How I Eat, Suma and East Coast Organics

Food is useful stuff, it’s handy to have around. It’s also expensive and quite precious so it’s a good thing to consume it properly. I buy most of my food from Suma a wholesalers who specialise in wholefoods, organic and fairtrade. It’s a vastly cheaper way of buying food because it comes delivered in bulk at wholesale prices. We tend to group together purchases with friends so the minimum order (£250) is easy to reach. The food is mostly simple stuff, grains and pulses but I also get sauces, drink concentrate, chocolate and others. It makes it cheap to buy organic and fairtrade food and although it takes up storage space it does mean much less hassle for going out to the shops every week.

For fresh food I get a vegetable box from East Coast Organics. I get fruit and eggs in it too. I’ve actually no idea how the value compares against supermarkets but it also saves me going to shops, ensure I always have fresh food needing used up and helps the local economy more. The veg mix is often fun and interesting, I’ve never had a brocciflower before using this box scheme for example.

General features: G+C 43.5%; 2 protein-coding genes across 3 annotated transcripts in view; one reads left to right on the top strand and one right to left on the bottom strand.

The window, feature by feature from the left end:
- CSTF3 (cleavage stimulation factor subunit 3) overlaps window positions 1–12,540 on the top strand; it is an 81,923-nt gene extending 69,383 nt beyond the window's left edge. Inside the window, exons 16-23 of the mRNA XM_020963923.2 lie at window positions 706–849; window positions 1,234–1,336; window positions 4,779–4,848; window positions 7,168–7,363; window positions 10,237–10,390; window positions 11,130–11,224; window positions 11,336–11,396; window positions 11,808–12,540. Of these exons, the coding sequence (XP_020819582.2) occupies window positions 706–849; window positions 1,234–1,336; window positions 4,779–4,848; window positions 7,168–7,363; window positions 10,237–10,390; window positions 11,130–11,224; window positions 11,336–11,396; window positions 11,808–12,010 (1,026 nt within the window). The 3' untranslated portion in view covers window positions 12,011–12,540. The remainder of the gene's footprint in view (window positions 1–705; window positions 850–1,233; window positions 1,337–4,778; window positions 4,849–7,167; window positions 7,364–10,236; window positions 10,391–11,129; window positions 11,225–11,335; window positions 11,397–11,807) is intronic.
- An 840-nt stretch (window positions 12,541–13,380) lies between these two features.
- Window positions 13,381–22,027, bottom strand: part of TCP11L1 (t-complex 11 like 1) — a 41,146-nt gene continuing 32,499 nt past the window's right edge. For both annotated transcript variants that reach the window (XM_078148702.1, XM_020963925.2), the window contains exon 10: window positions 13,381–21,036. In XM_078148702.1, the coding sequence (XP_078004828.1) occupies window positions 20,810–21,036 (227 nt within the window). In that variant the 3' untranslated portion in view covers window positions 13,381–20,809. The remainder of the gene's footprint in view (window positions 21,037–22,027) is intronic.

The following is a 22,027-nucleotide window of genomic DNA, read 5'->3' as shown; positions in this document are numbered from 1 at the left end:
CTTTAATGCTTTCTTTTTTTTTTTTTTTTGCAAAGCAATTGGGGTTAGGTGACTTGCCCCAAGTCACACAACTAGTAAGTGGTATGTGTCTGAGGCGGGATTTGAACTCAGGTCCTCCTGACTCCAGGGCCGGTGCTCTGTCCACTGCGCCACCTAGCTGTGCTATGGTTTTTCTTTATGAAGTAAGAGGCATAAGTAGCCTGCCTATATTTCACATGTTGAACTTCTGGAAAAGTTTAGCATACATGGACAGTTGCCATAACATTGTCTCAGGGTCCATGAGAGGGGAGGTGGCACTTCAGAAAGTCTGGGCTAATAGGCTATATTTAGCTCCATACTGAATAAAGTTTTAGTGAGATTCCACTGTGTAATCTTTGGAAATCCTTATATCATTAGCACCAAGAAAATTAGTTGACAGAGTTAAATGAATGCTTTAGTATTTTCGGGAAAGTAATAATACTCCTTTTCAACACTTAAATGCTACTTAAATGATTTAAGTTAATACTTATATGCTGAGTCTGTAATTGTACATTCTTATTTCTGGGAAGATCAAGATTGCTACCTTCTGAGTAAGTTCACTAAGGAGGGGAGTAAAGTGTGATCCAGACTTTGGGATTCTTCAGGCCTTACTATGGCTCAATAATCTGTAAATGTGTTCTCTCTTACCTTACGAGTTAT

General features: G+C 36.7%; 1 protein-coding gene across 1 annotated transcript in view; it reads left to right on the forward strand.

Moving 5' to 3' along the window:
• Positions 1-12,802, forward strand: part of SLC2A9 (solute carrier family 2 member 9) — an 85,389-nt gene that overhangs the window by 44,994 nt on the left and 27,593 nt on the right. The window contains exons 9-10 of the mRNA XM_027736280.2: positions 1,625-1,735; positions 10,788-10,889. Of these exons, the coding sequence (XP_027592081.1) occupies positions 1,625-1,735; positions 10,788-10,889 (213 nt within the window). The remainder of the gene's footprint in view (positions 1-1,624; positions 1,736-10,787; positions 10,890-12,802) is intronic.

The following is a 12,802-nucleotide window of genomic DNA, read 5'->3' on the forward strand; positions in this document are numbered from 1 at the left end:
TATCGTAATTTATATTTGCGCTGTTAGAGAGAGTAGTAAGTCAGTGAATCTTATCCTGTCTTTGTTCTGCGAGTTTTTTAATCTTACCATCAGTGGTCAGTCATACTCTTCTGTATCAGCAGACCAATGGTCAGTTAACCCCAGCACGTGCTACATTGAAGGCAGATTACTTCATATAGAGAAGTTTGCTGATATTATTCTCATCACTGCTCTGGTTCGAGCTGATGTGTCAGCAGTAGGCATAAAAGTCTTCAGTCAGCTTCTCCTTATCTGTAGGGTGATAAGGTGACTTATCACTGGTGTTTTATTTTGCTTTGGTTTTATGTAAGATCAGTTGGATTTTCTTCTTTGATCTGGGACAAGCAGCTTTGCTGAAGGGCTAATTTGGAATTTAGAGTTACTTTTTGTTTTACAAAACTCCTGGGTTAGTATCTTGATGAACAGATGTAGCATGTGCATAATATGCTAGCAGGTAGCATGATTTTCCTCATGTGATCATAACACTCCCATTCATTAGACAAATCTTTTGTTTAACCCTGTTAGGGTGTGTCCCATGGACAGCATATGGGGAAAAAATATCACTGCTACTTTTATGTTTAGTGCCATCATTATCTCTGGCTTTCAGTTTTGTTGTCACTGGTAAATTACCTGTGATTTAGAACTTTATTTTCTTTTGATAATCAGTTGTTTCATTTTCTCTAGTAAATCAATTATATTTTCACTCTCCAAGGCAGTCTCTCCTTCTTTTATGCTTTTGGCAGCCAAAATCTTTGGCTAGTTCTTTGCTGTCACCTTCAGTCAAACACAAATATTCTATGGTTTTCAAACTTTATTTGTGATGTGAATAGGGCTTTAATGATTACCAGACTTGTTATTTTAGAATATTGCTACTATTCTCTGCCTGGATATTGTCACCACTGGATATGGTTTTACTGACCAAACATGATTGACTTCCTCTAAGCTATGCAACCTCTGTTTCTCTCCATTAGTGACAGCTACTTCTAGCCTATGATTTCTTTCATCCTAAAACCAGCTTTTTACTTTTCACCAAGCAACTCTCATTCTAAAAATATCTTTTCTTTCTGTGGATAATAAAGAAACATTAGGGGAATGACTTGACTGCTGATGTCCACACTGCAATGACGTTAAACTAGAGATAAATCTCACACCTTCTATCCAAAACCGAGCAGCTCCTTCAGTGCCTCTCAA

East Coast is a biodynamic farm. I’m reliably told this is a silly Rudolph Steiner thing which is no good whatsoever except for marketing to Steiner School parents. Fairtrade is undoubtably a good thing although I tend to buy local or European in preference to far away. Organic is probably good for biodiversity but it is a deliberately more inefficiant way of farming, so could be said to be quite selfish. I don’t eat meat at home, I consider it a luxury given how much energy and space resources are needed to grow it and only eat it in luxury situations such as restaurants.

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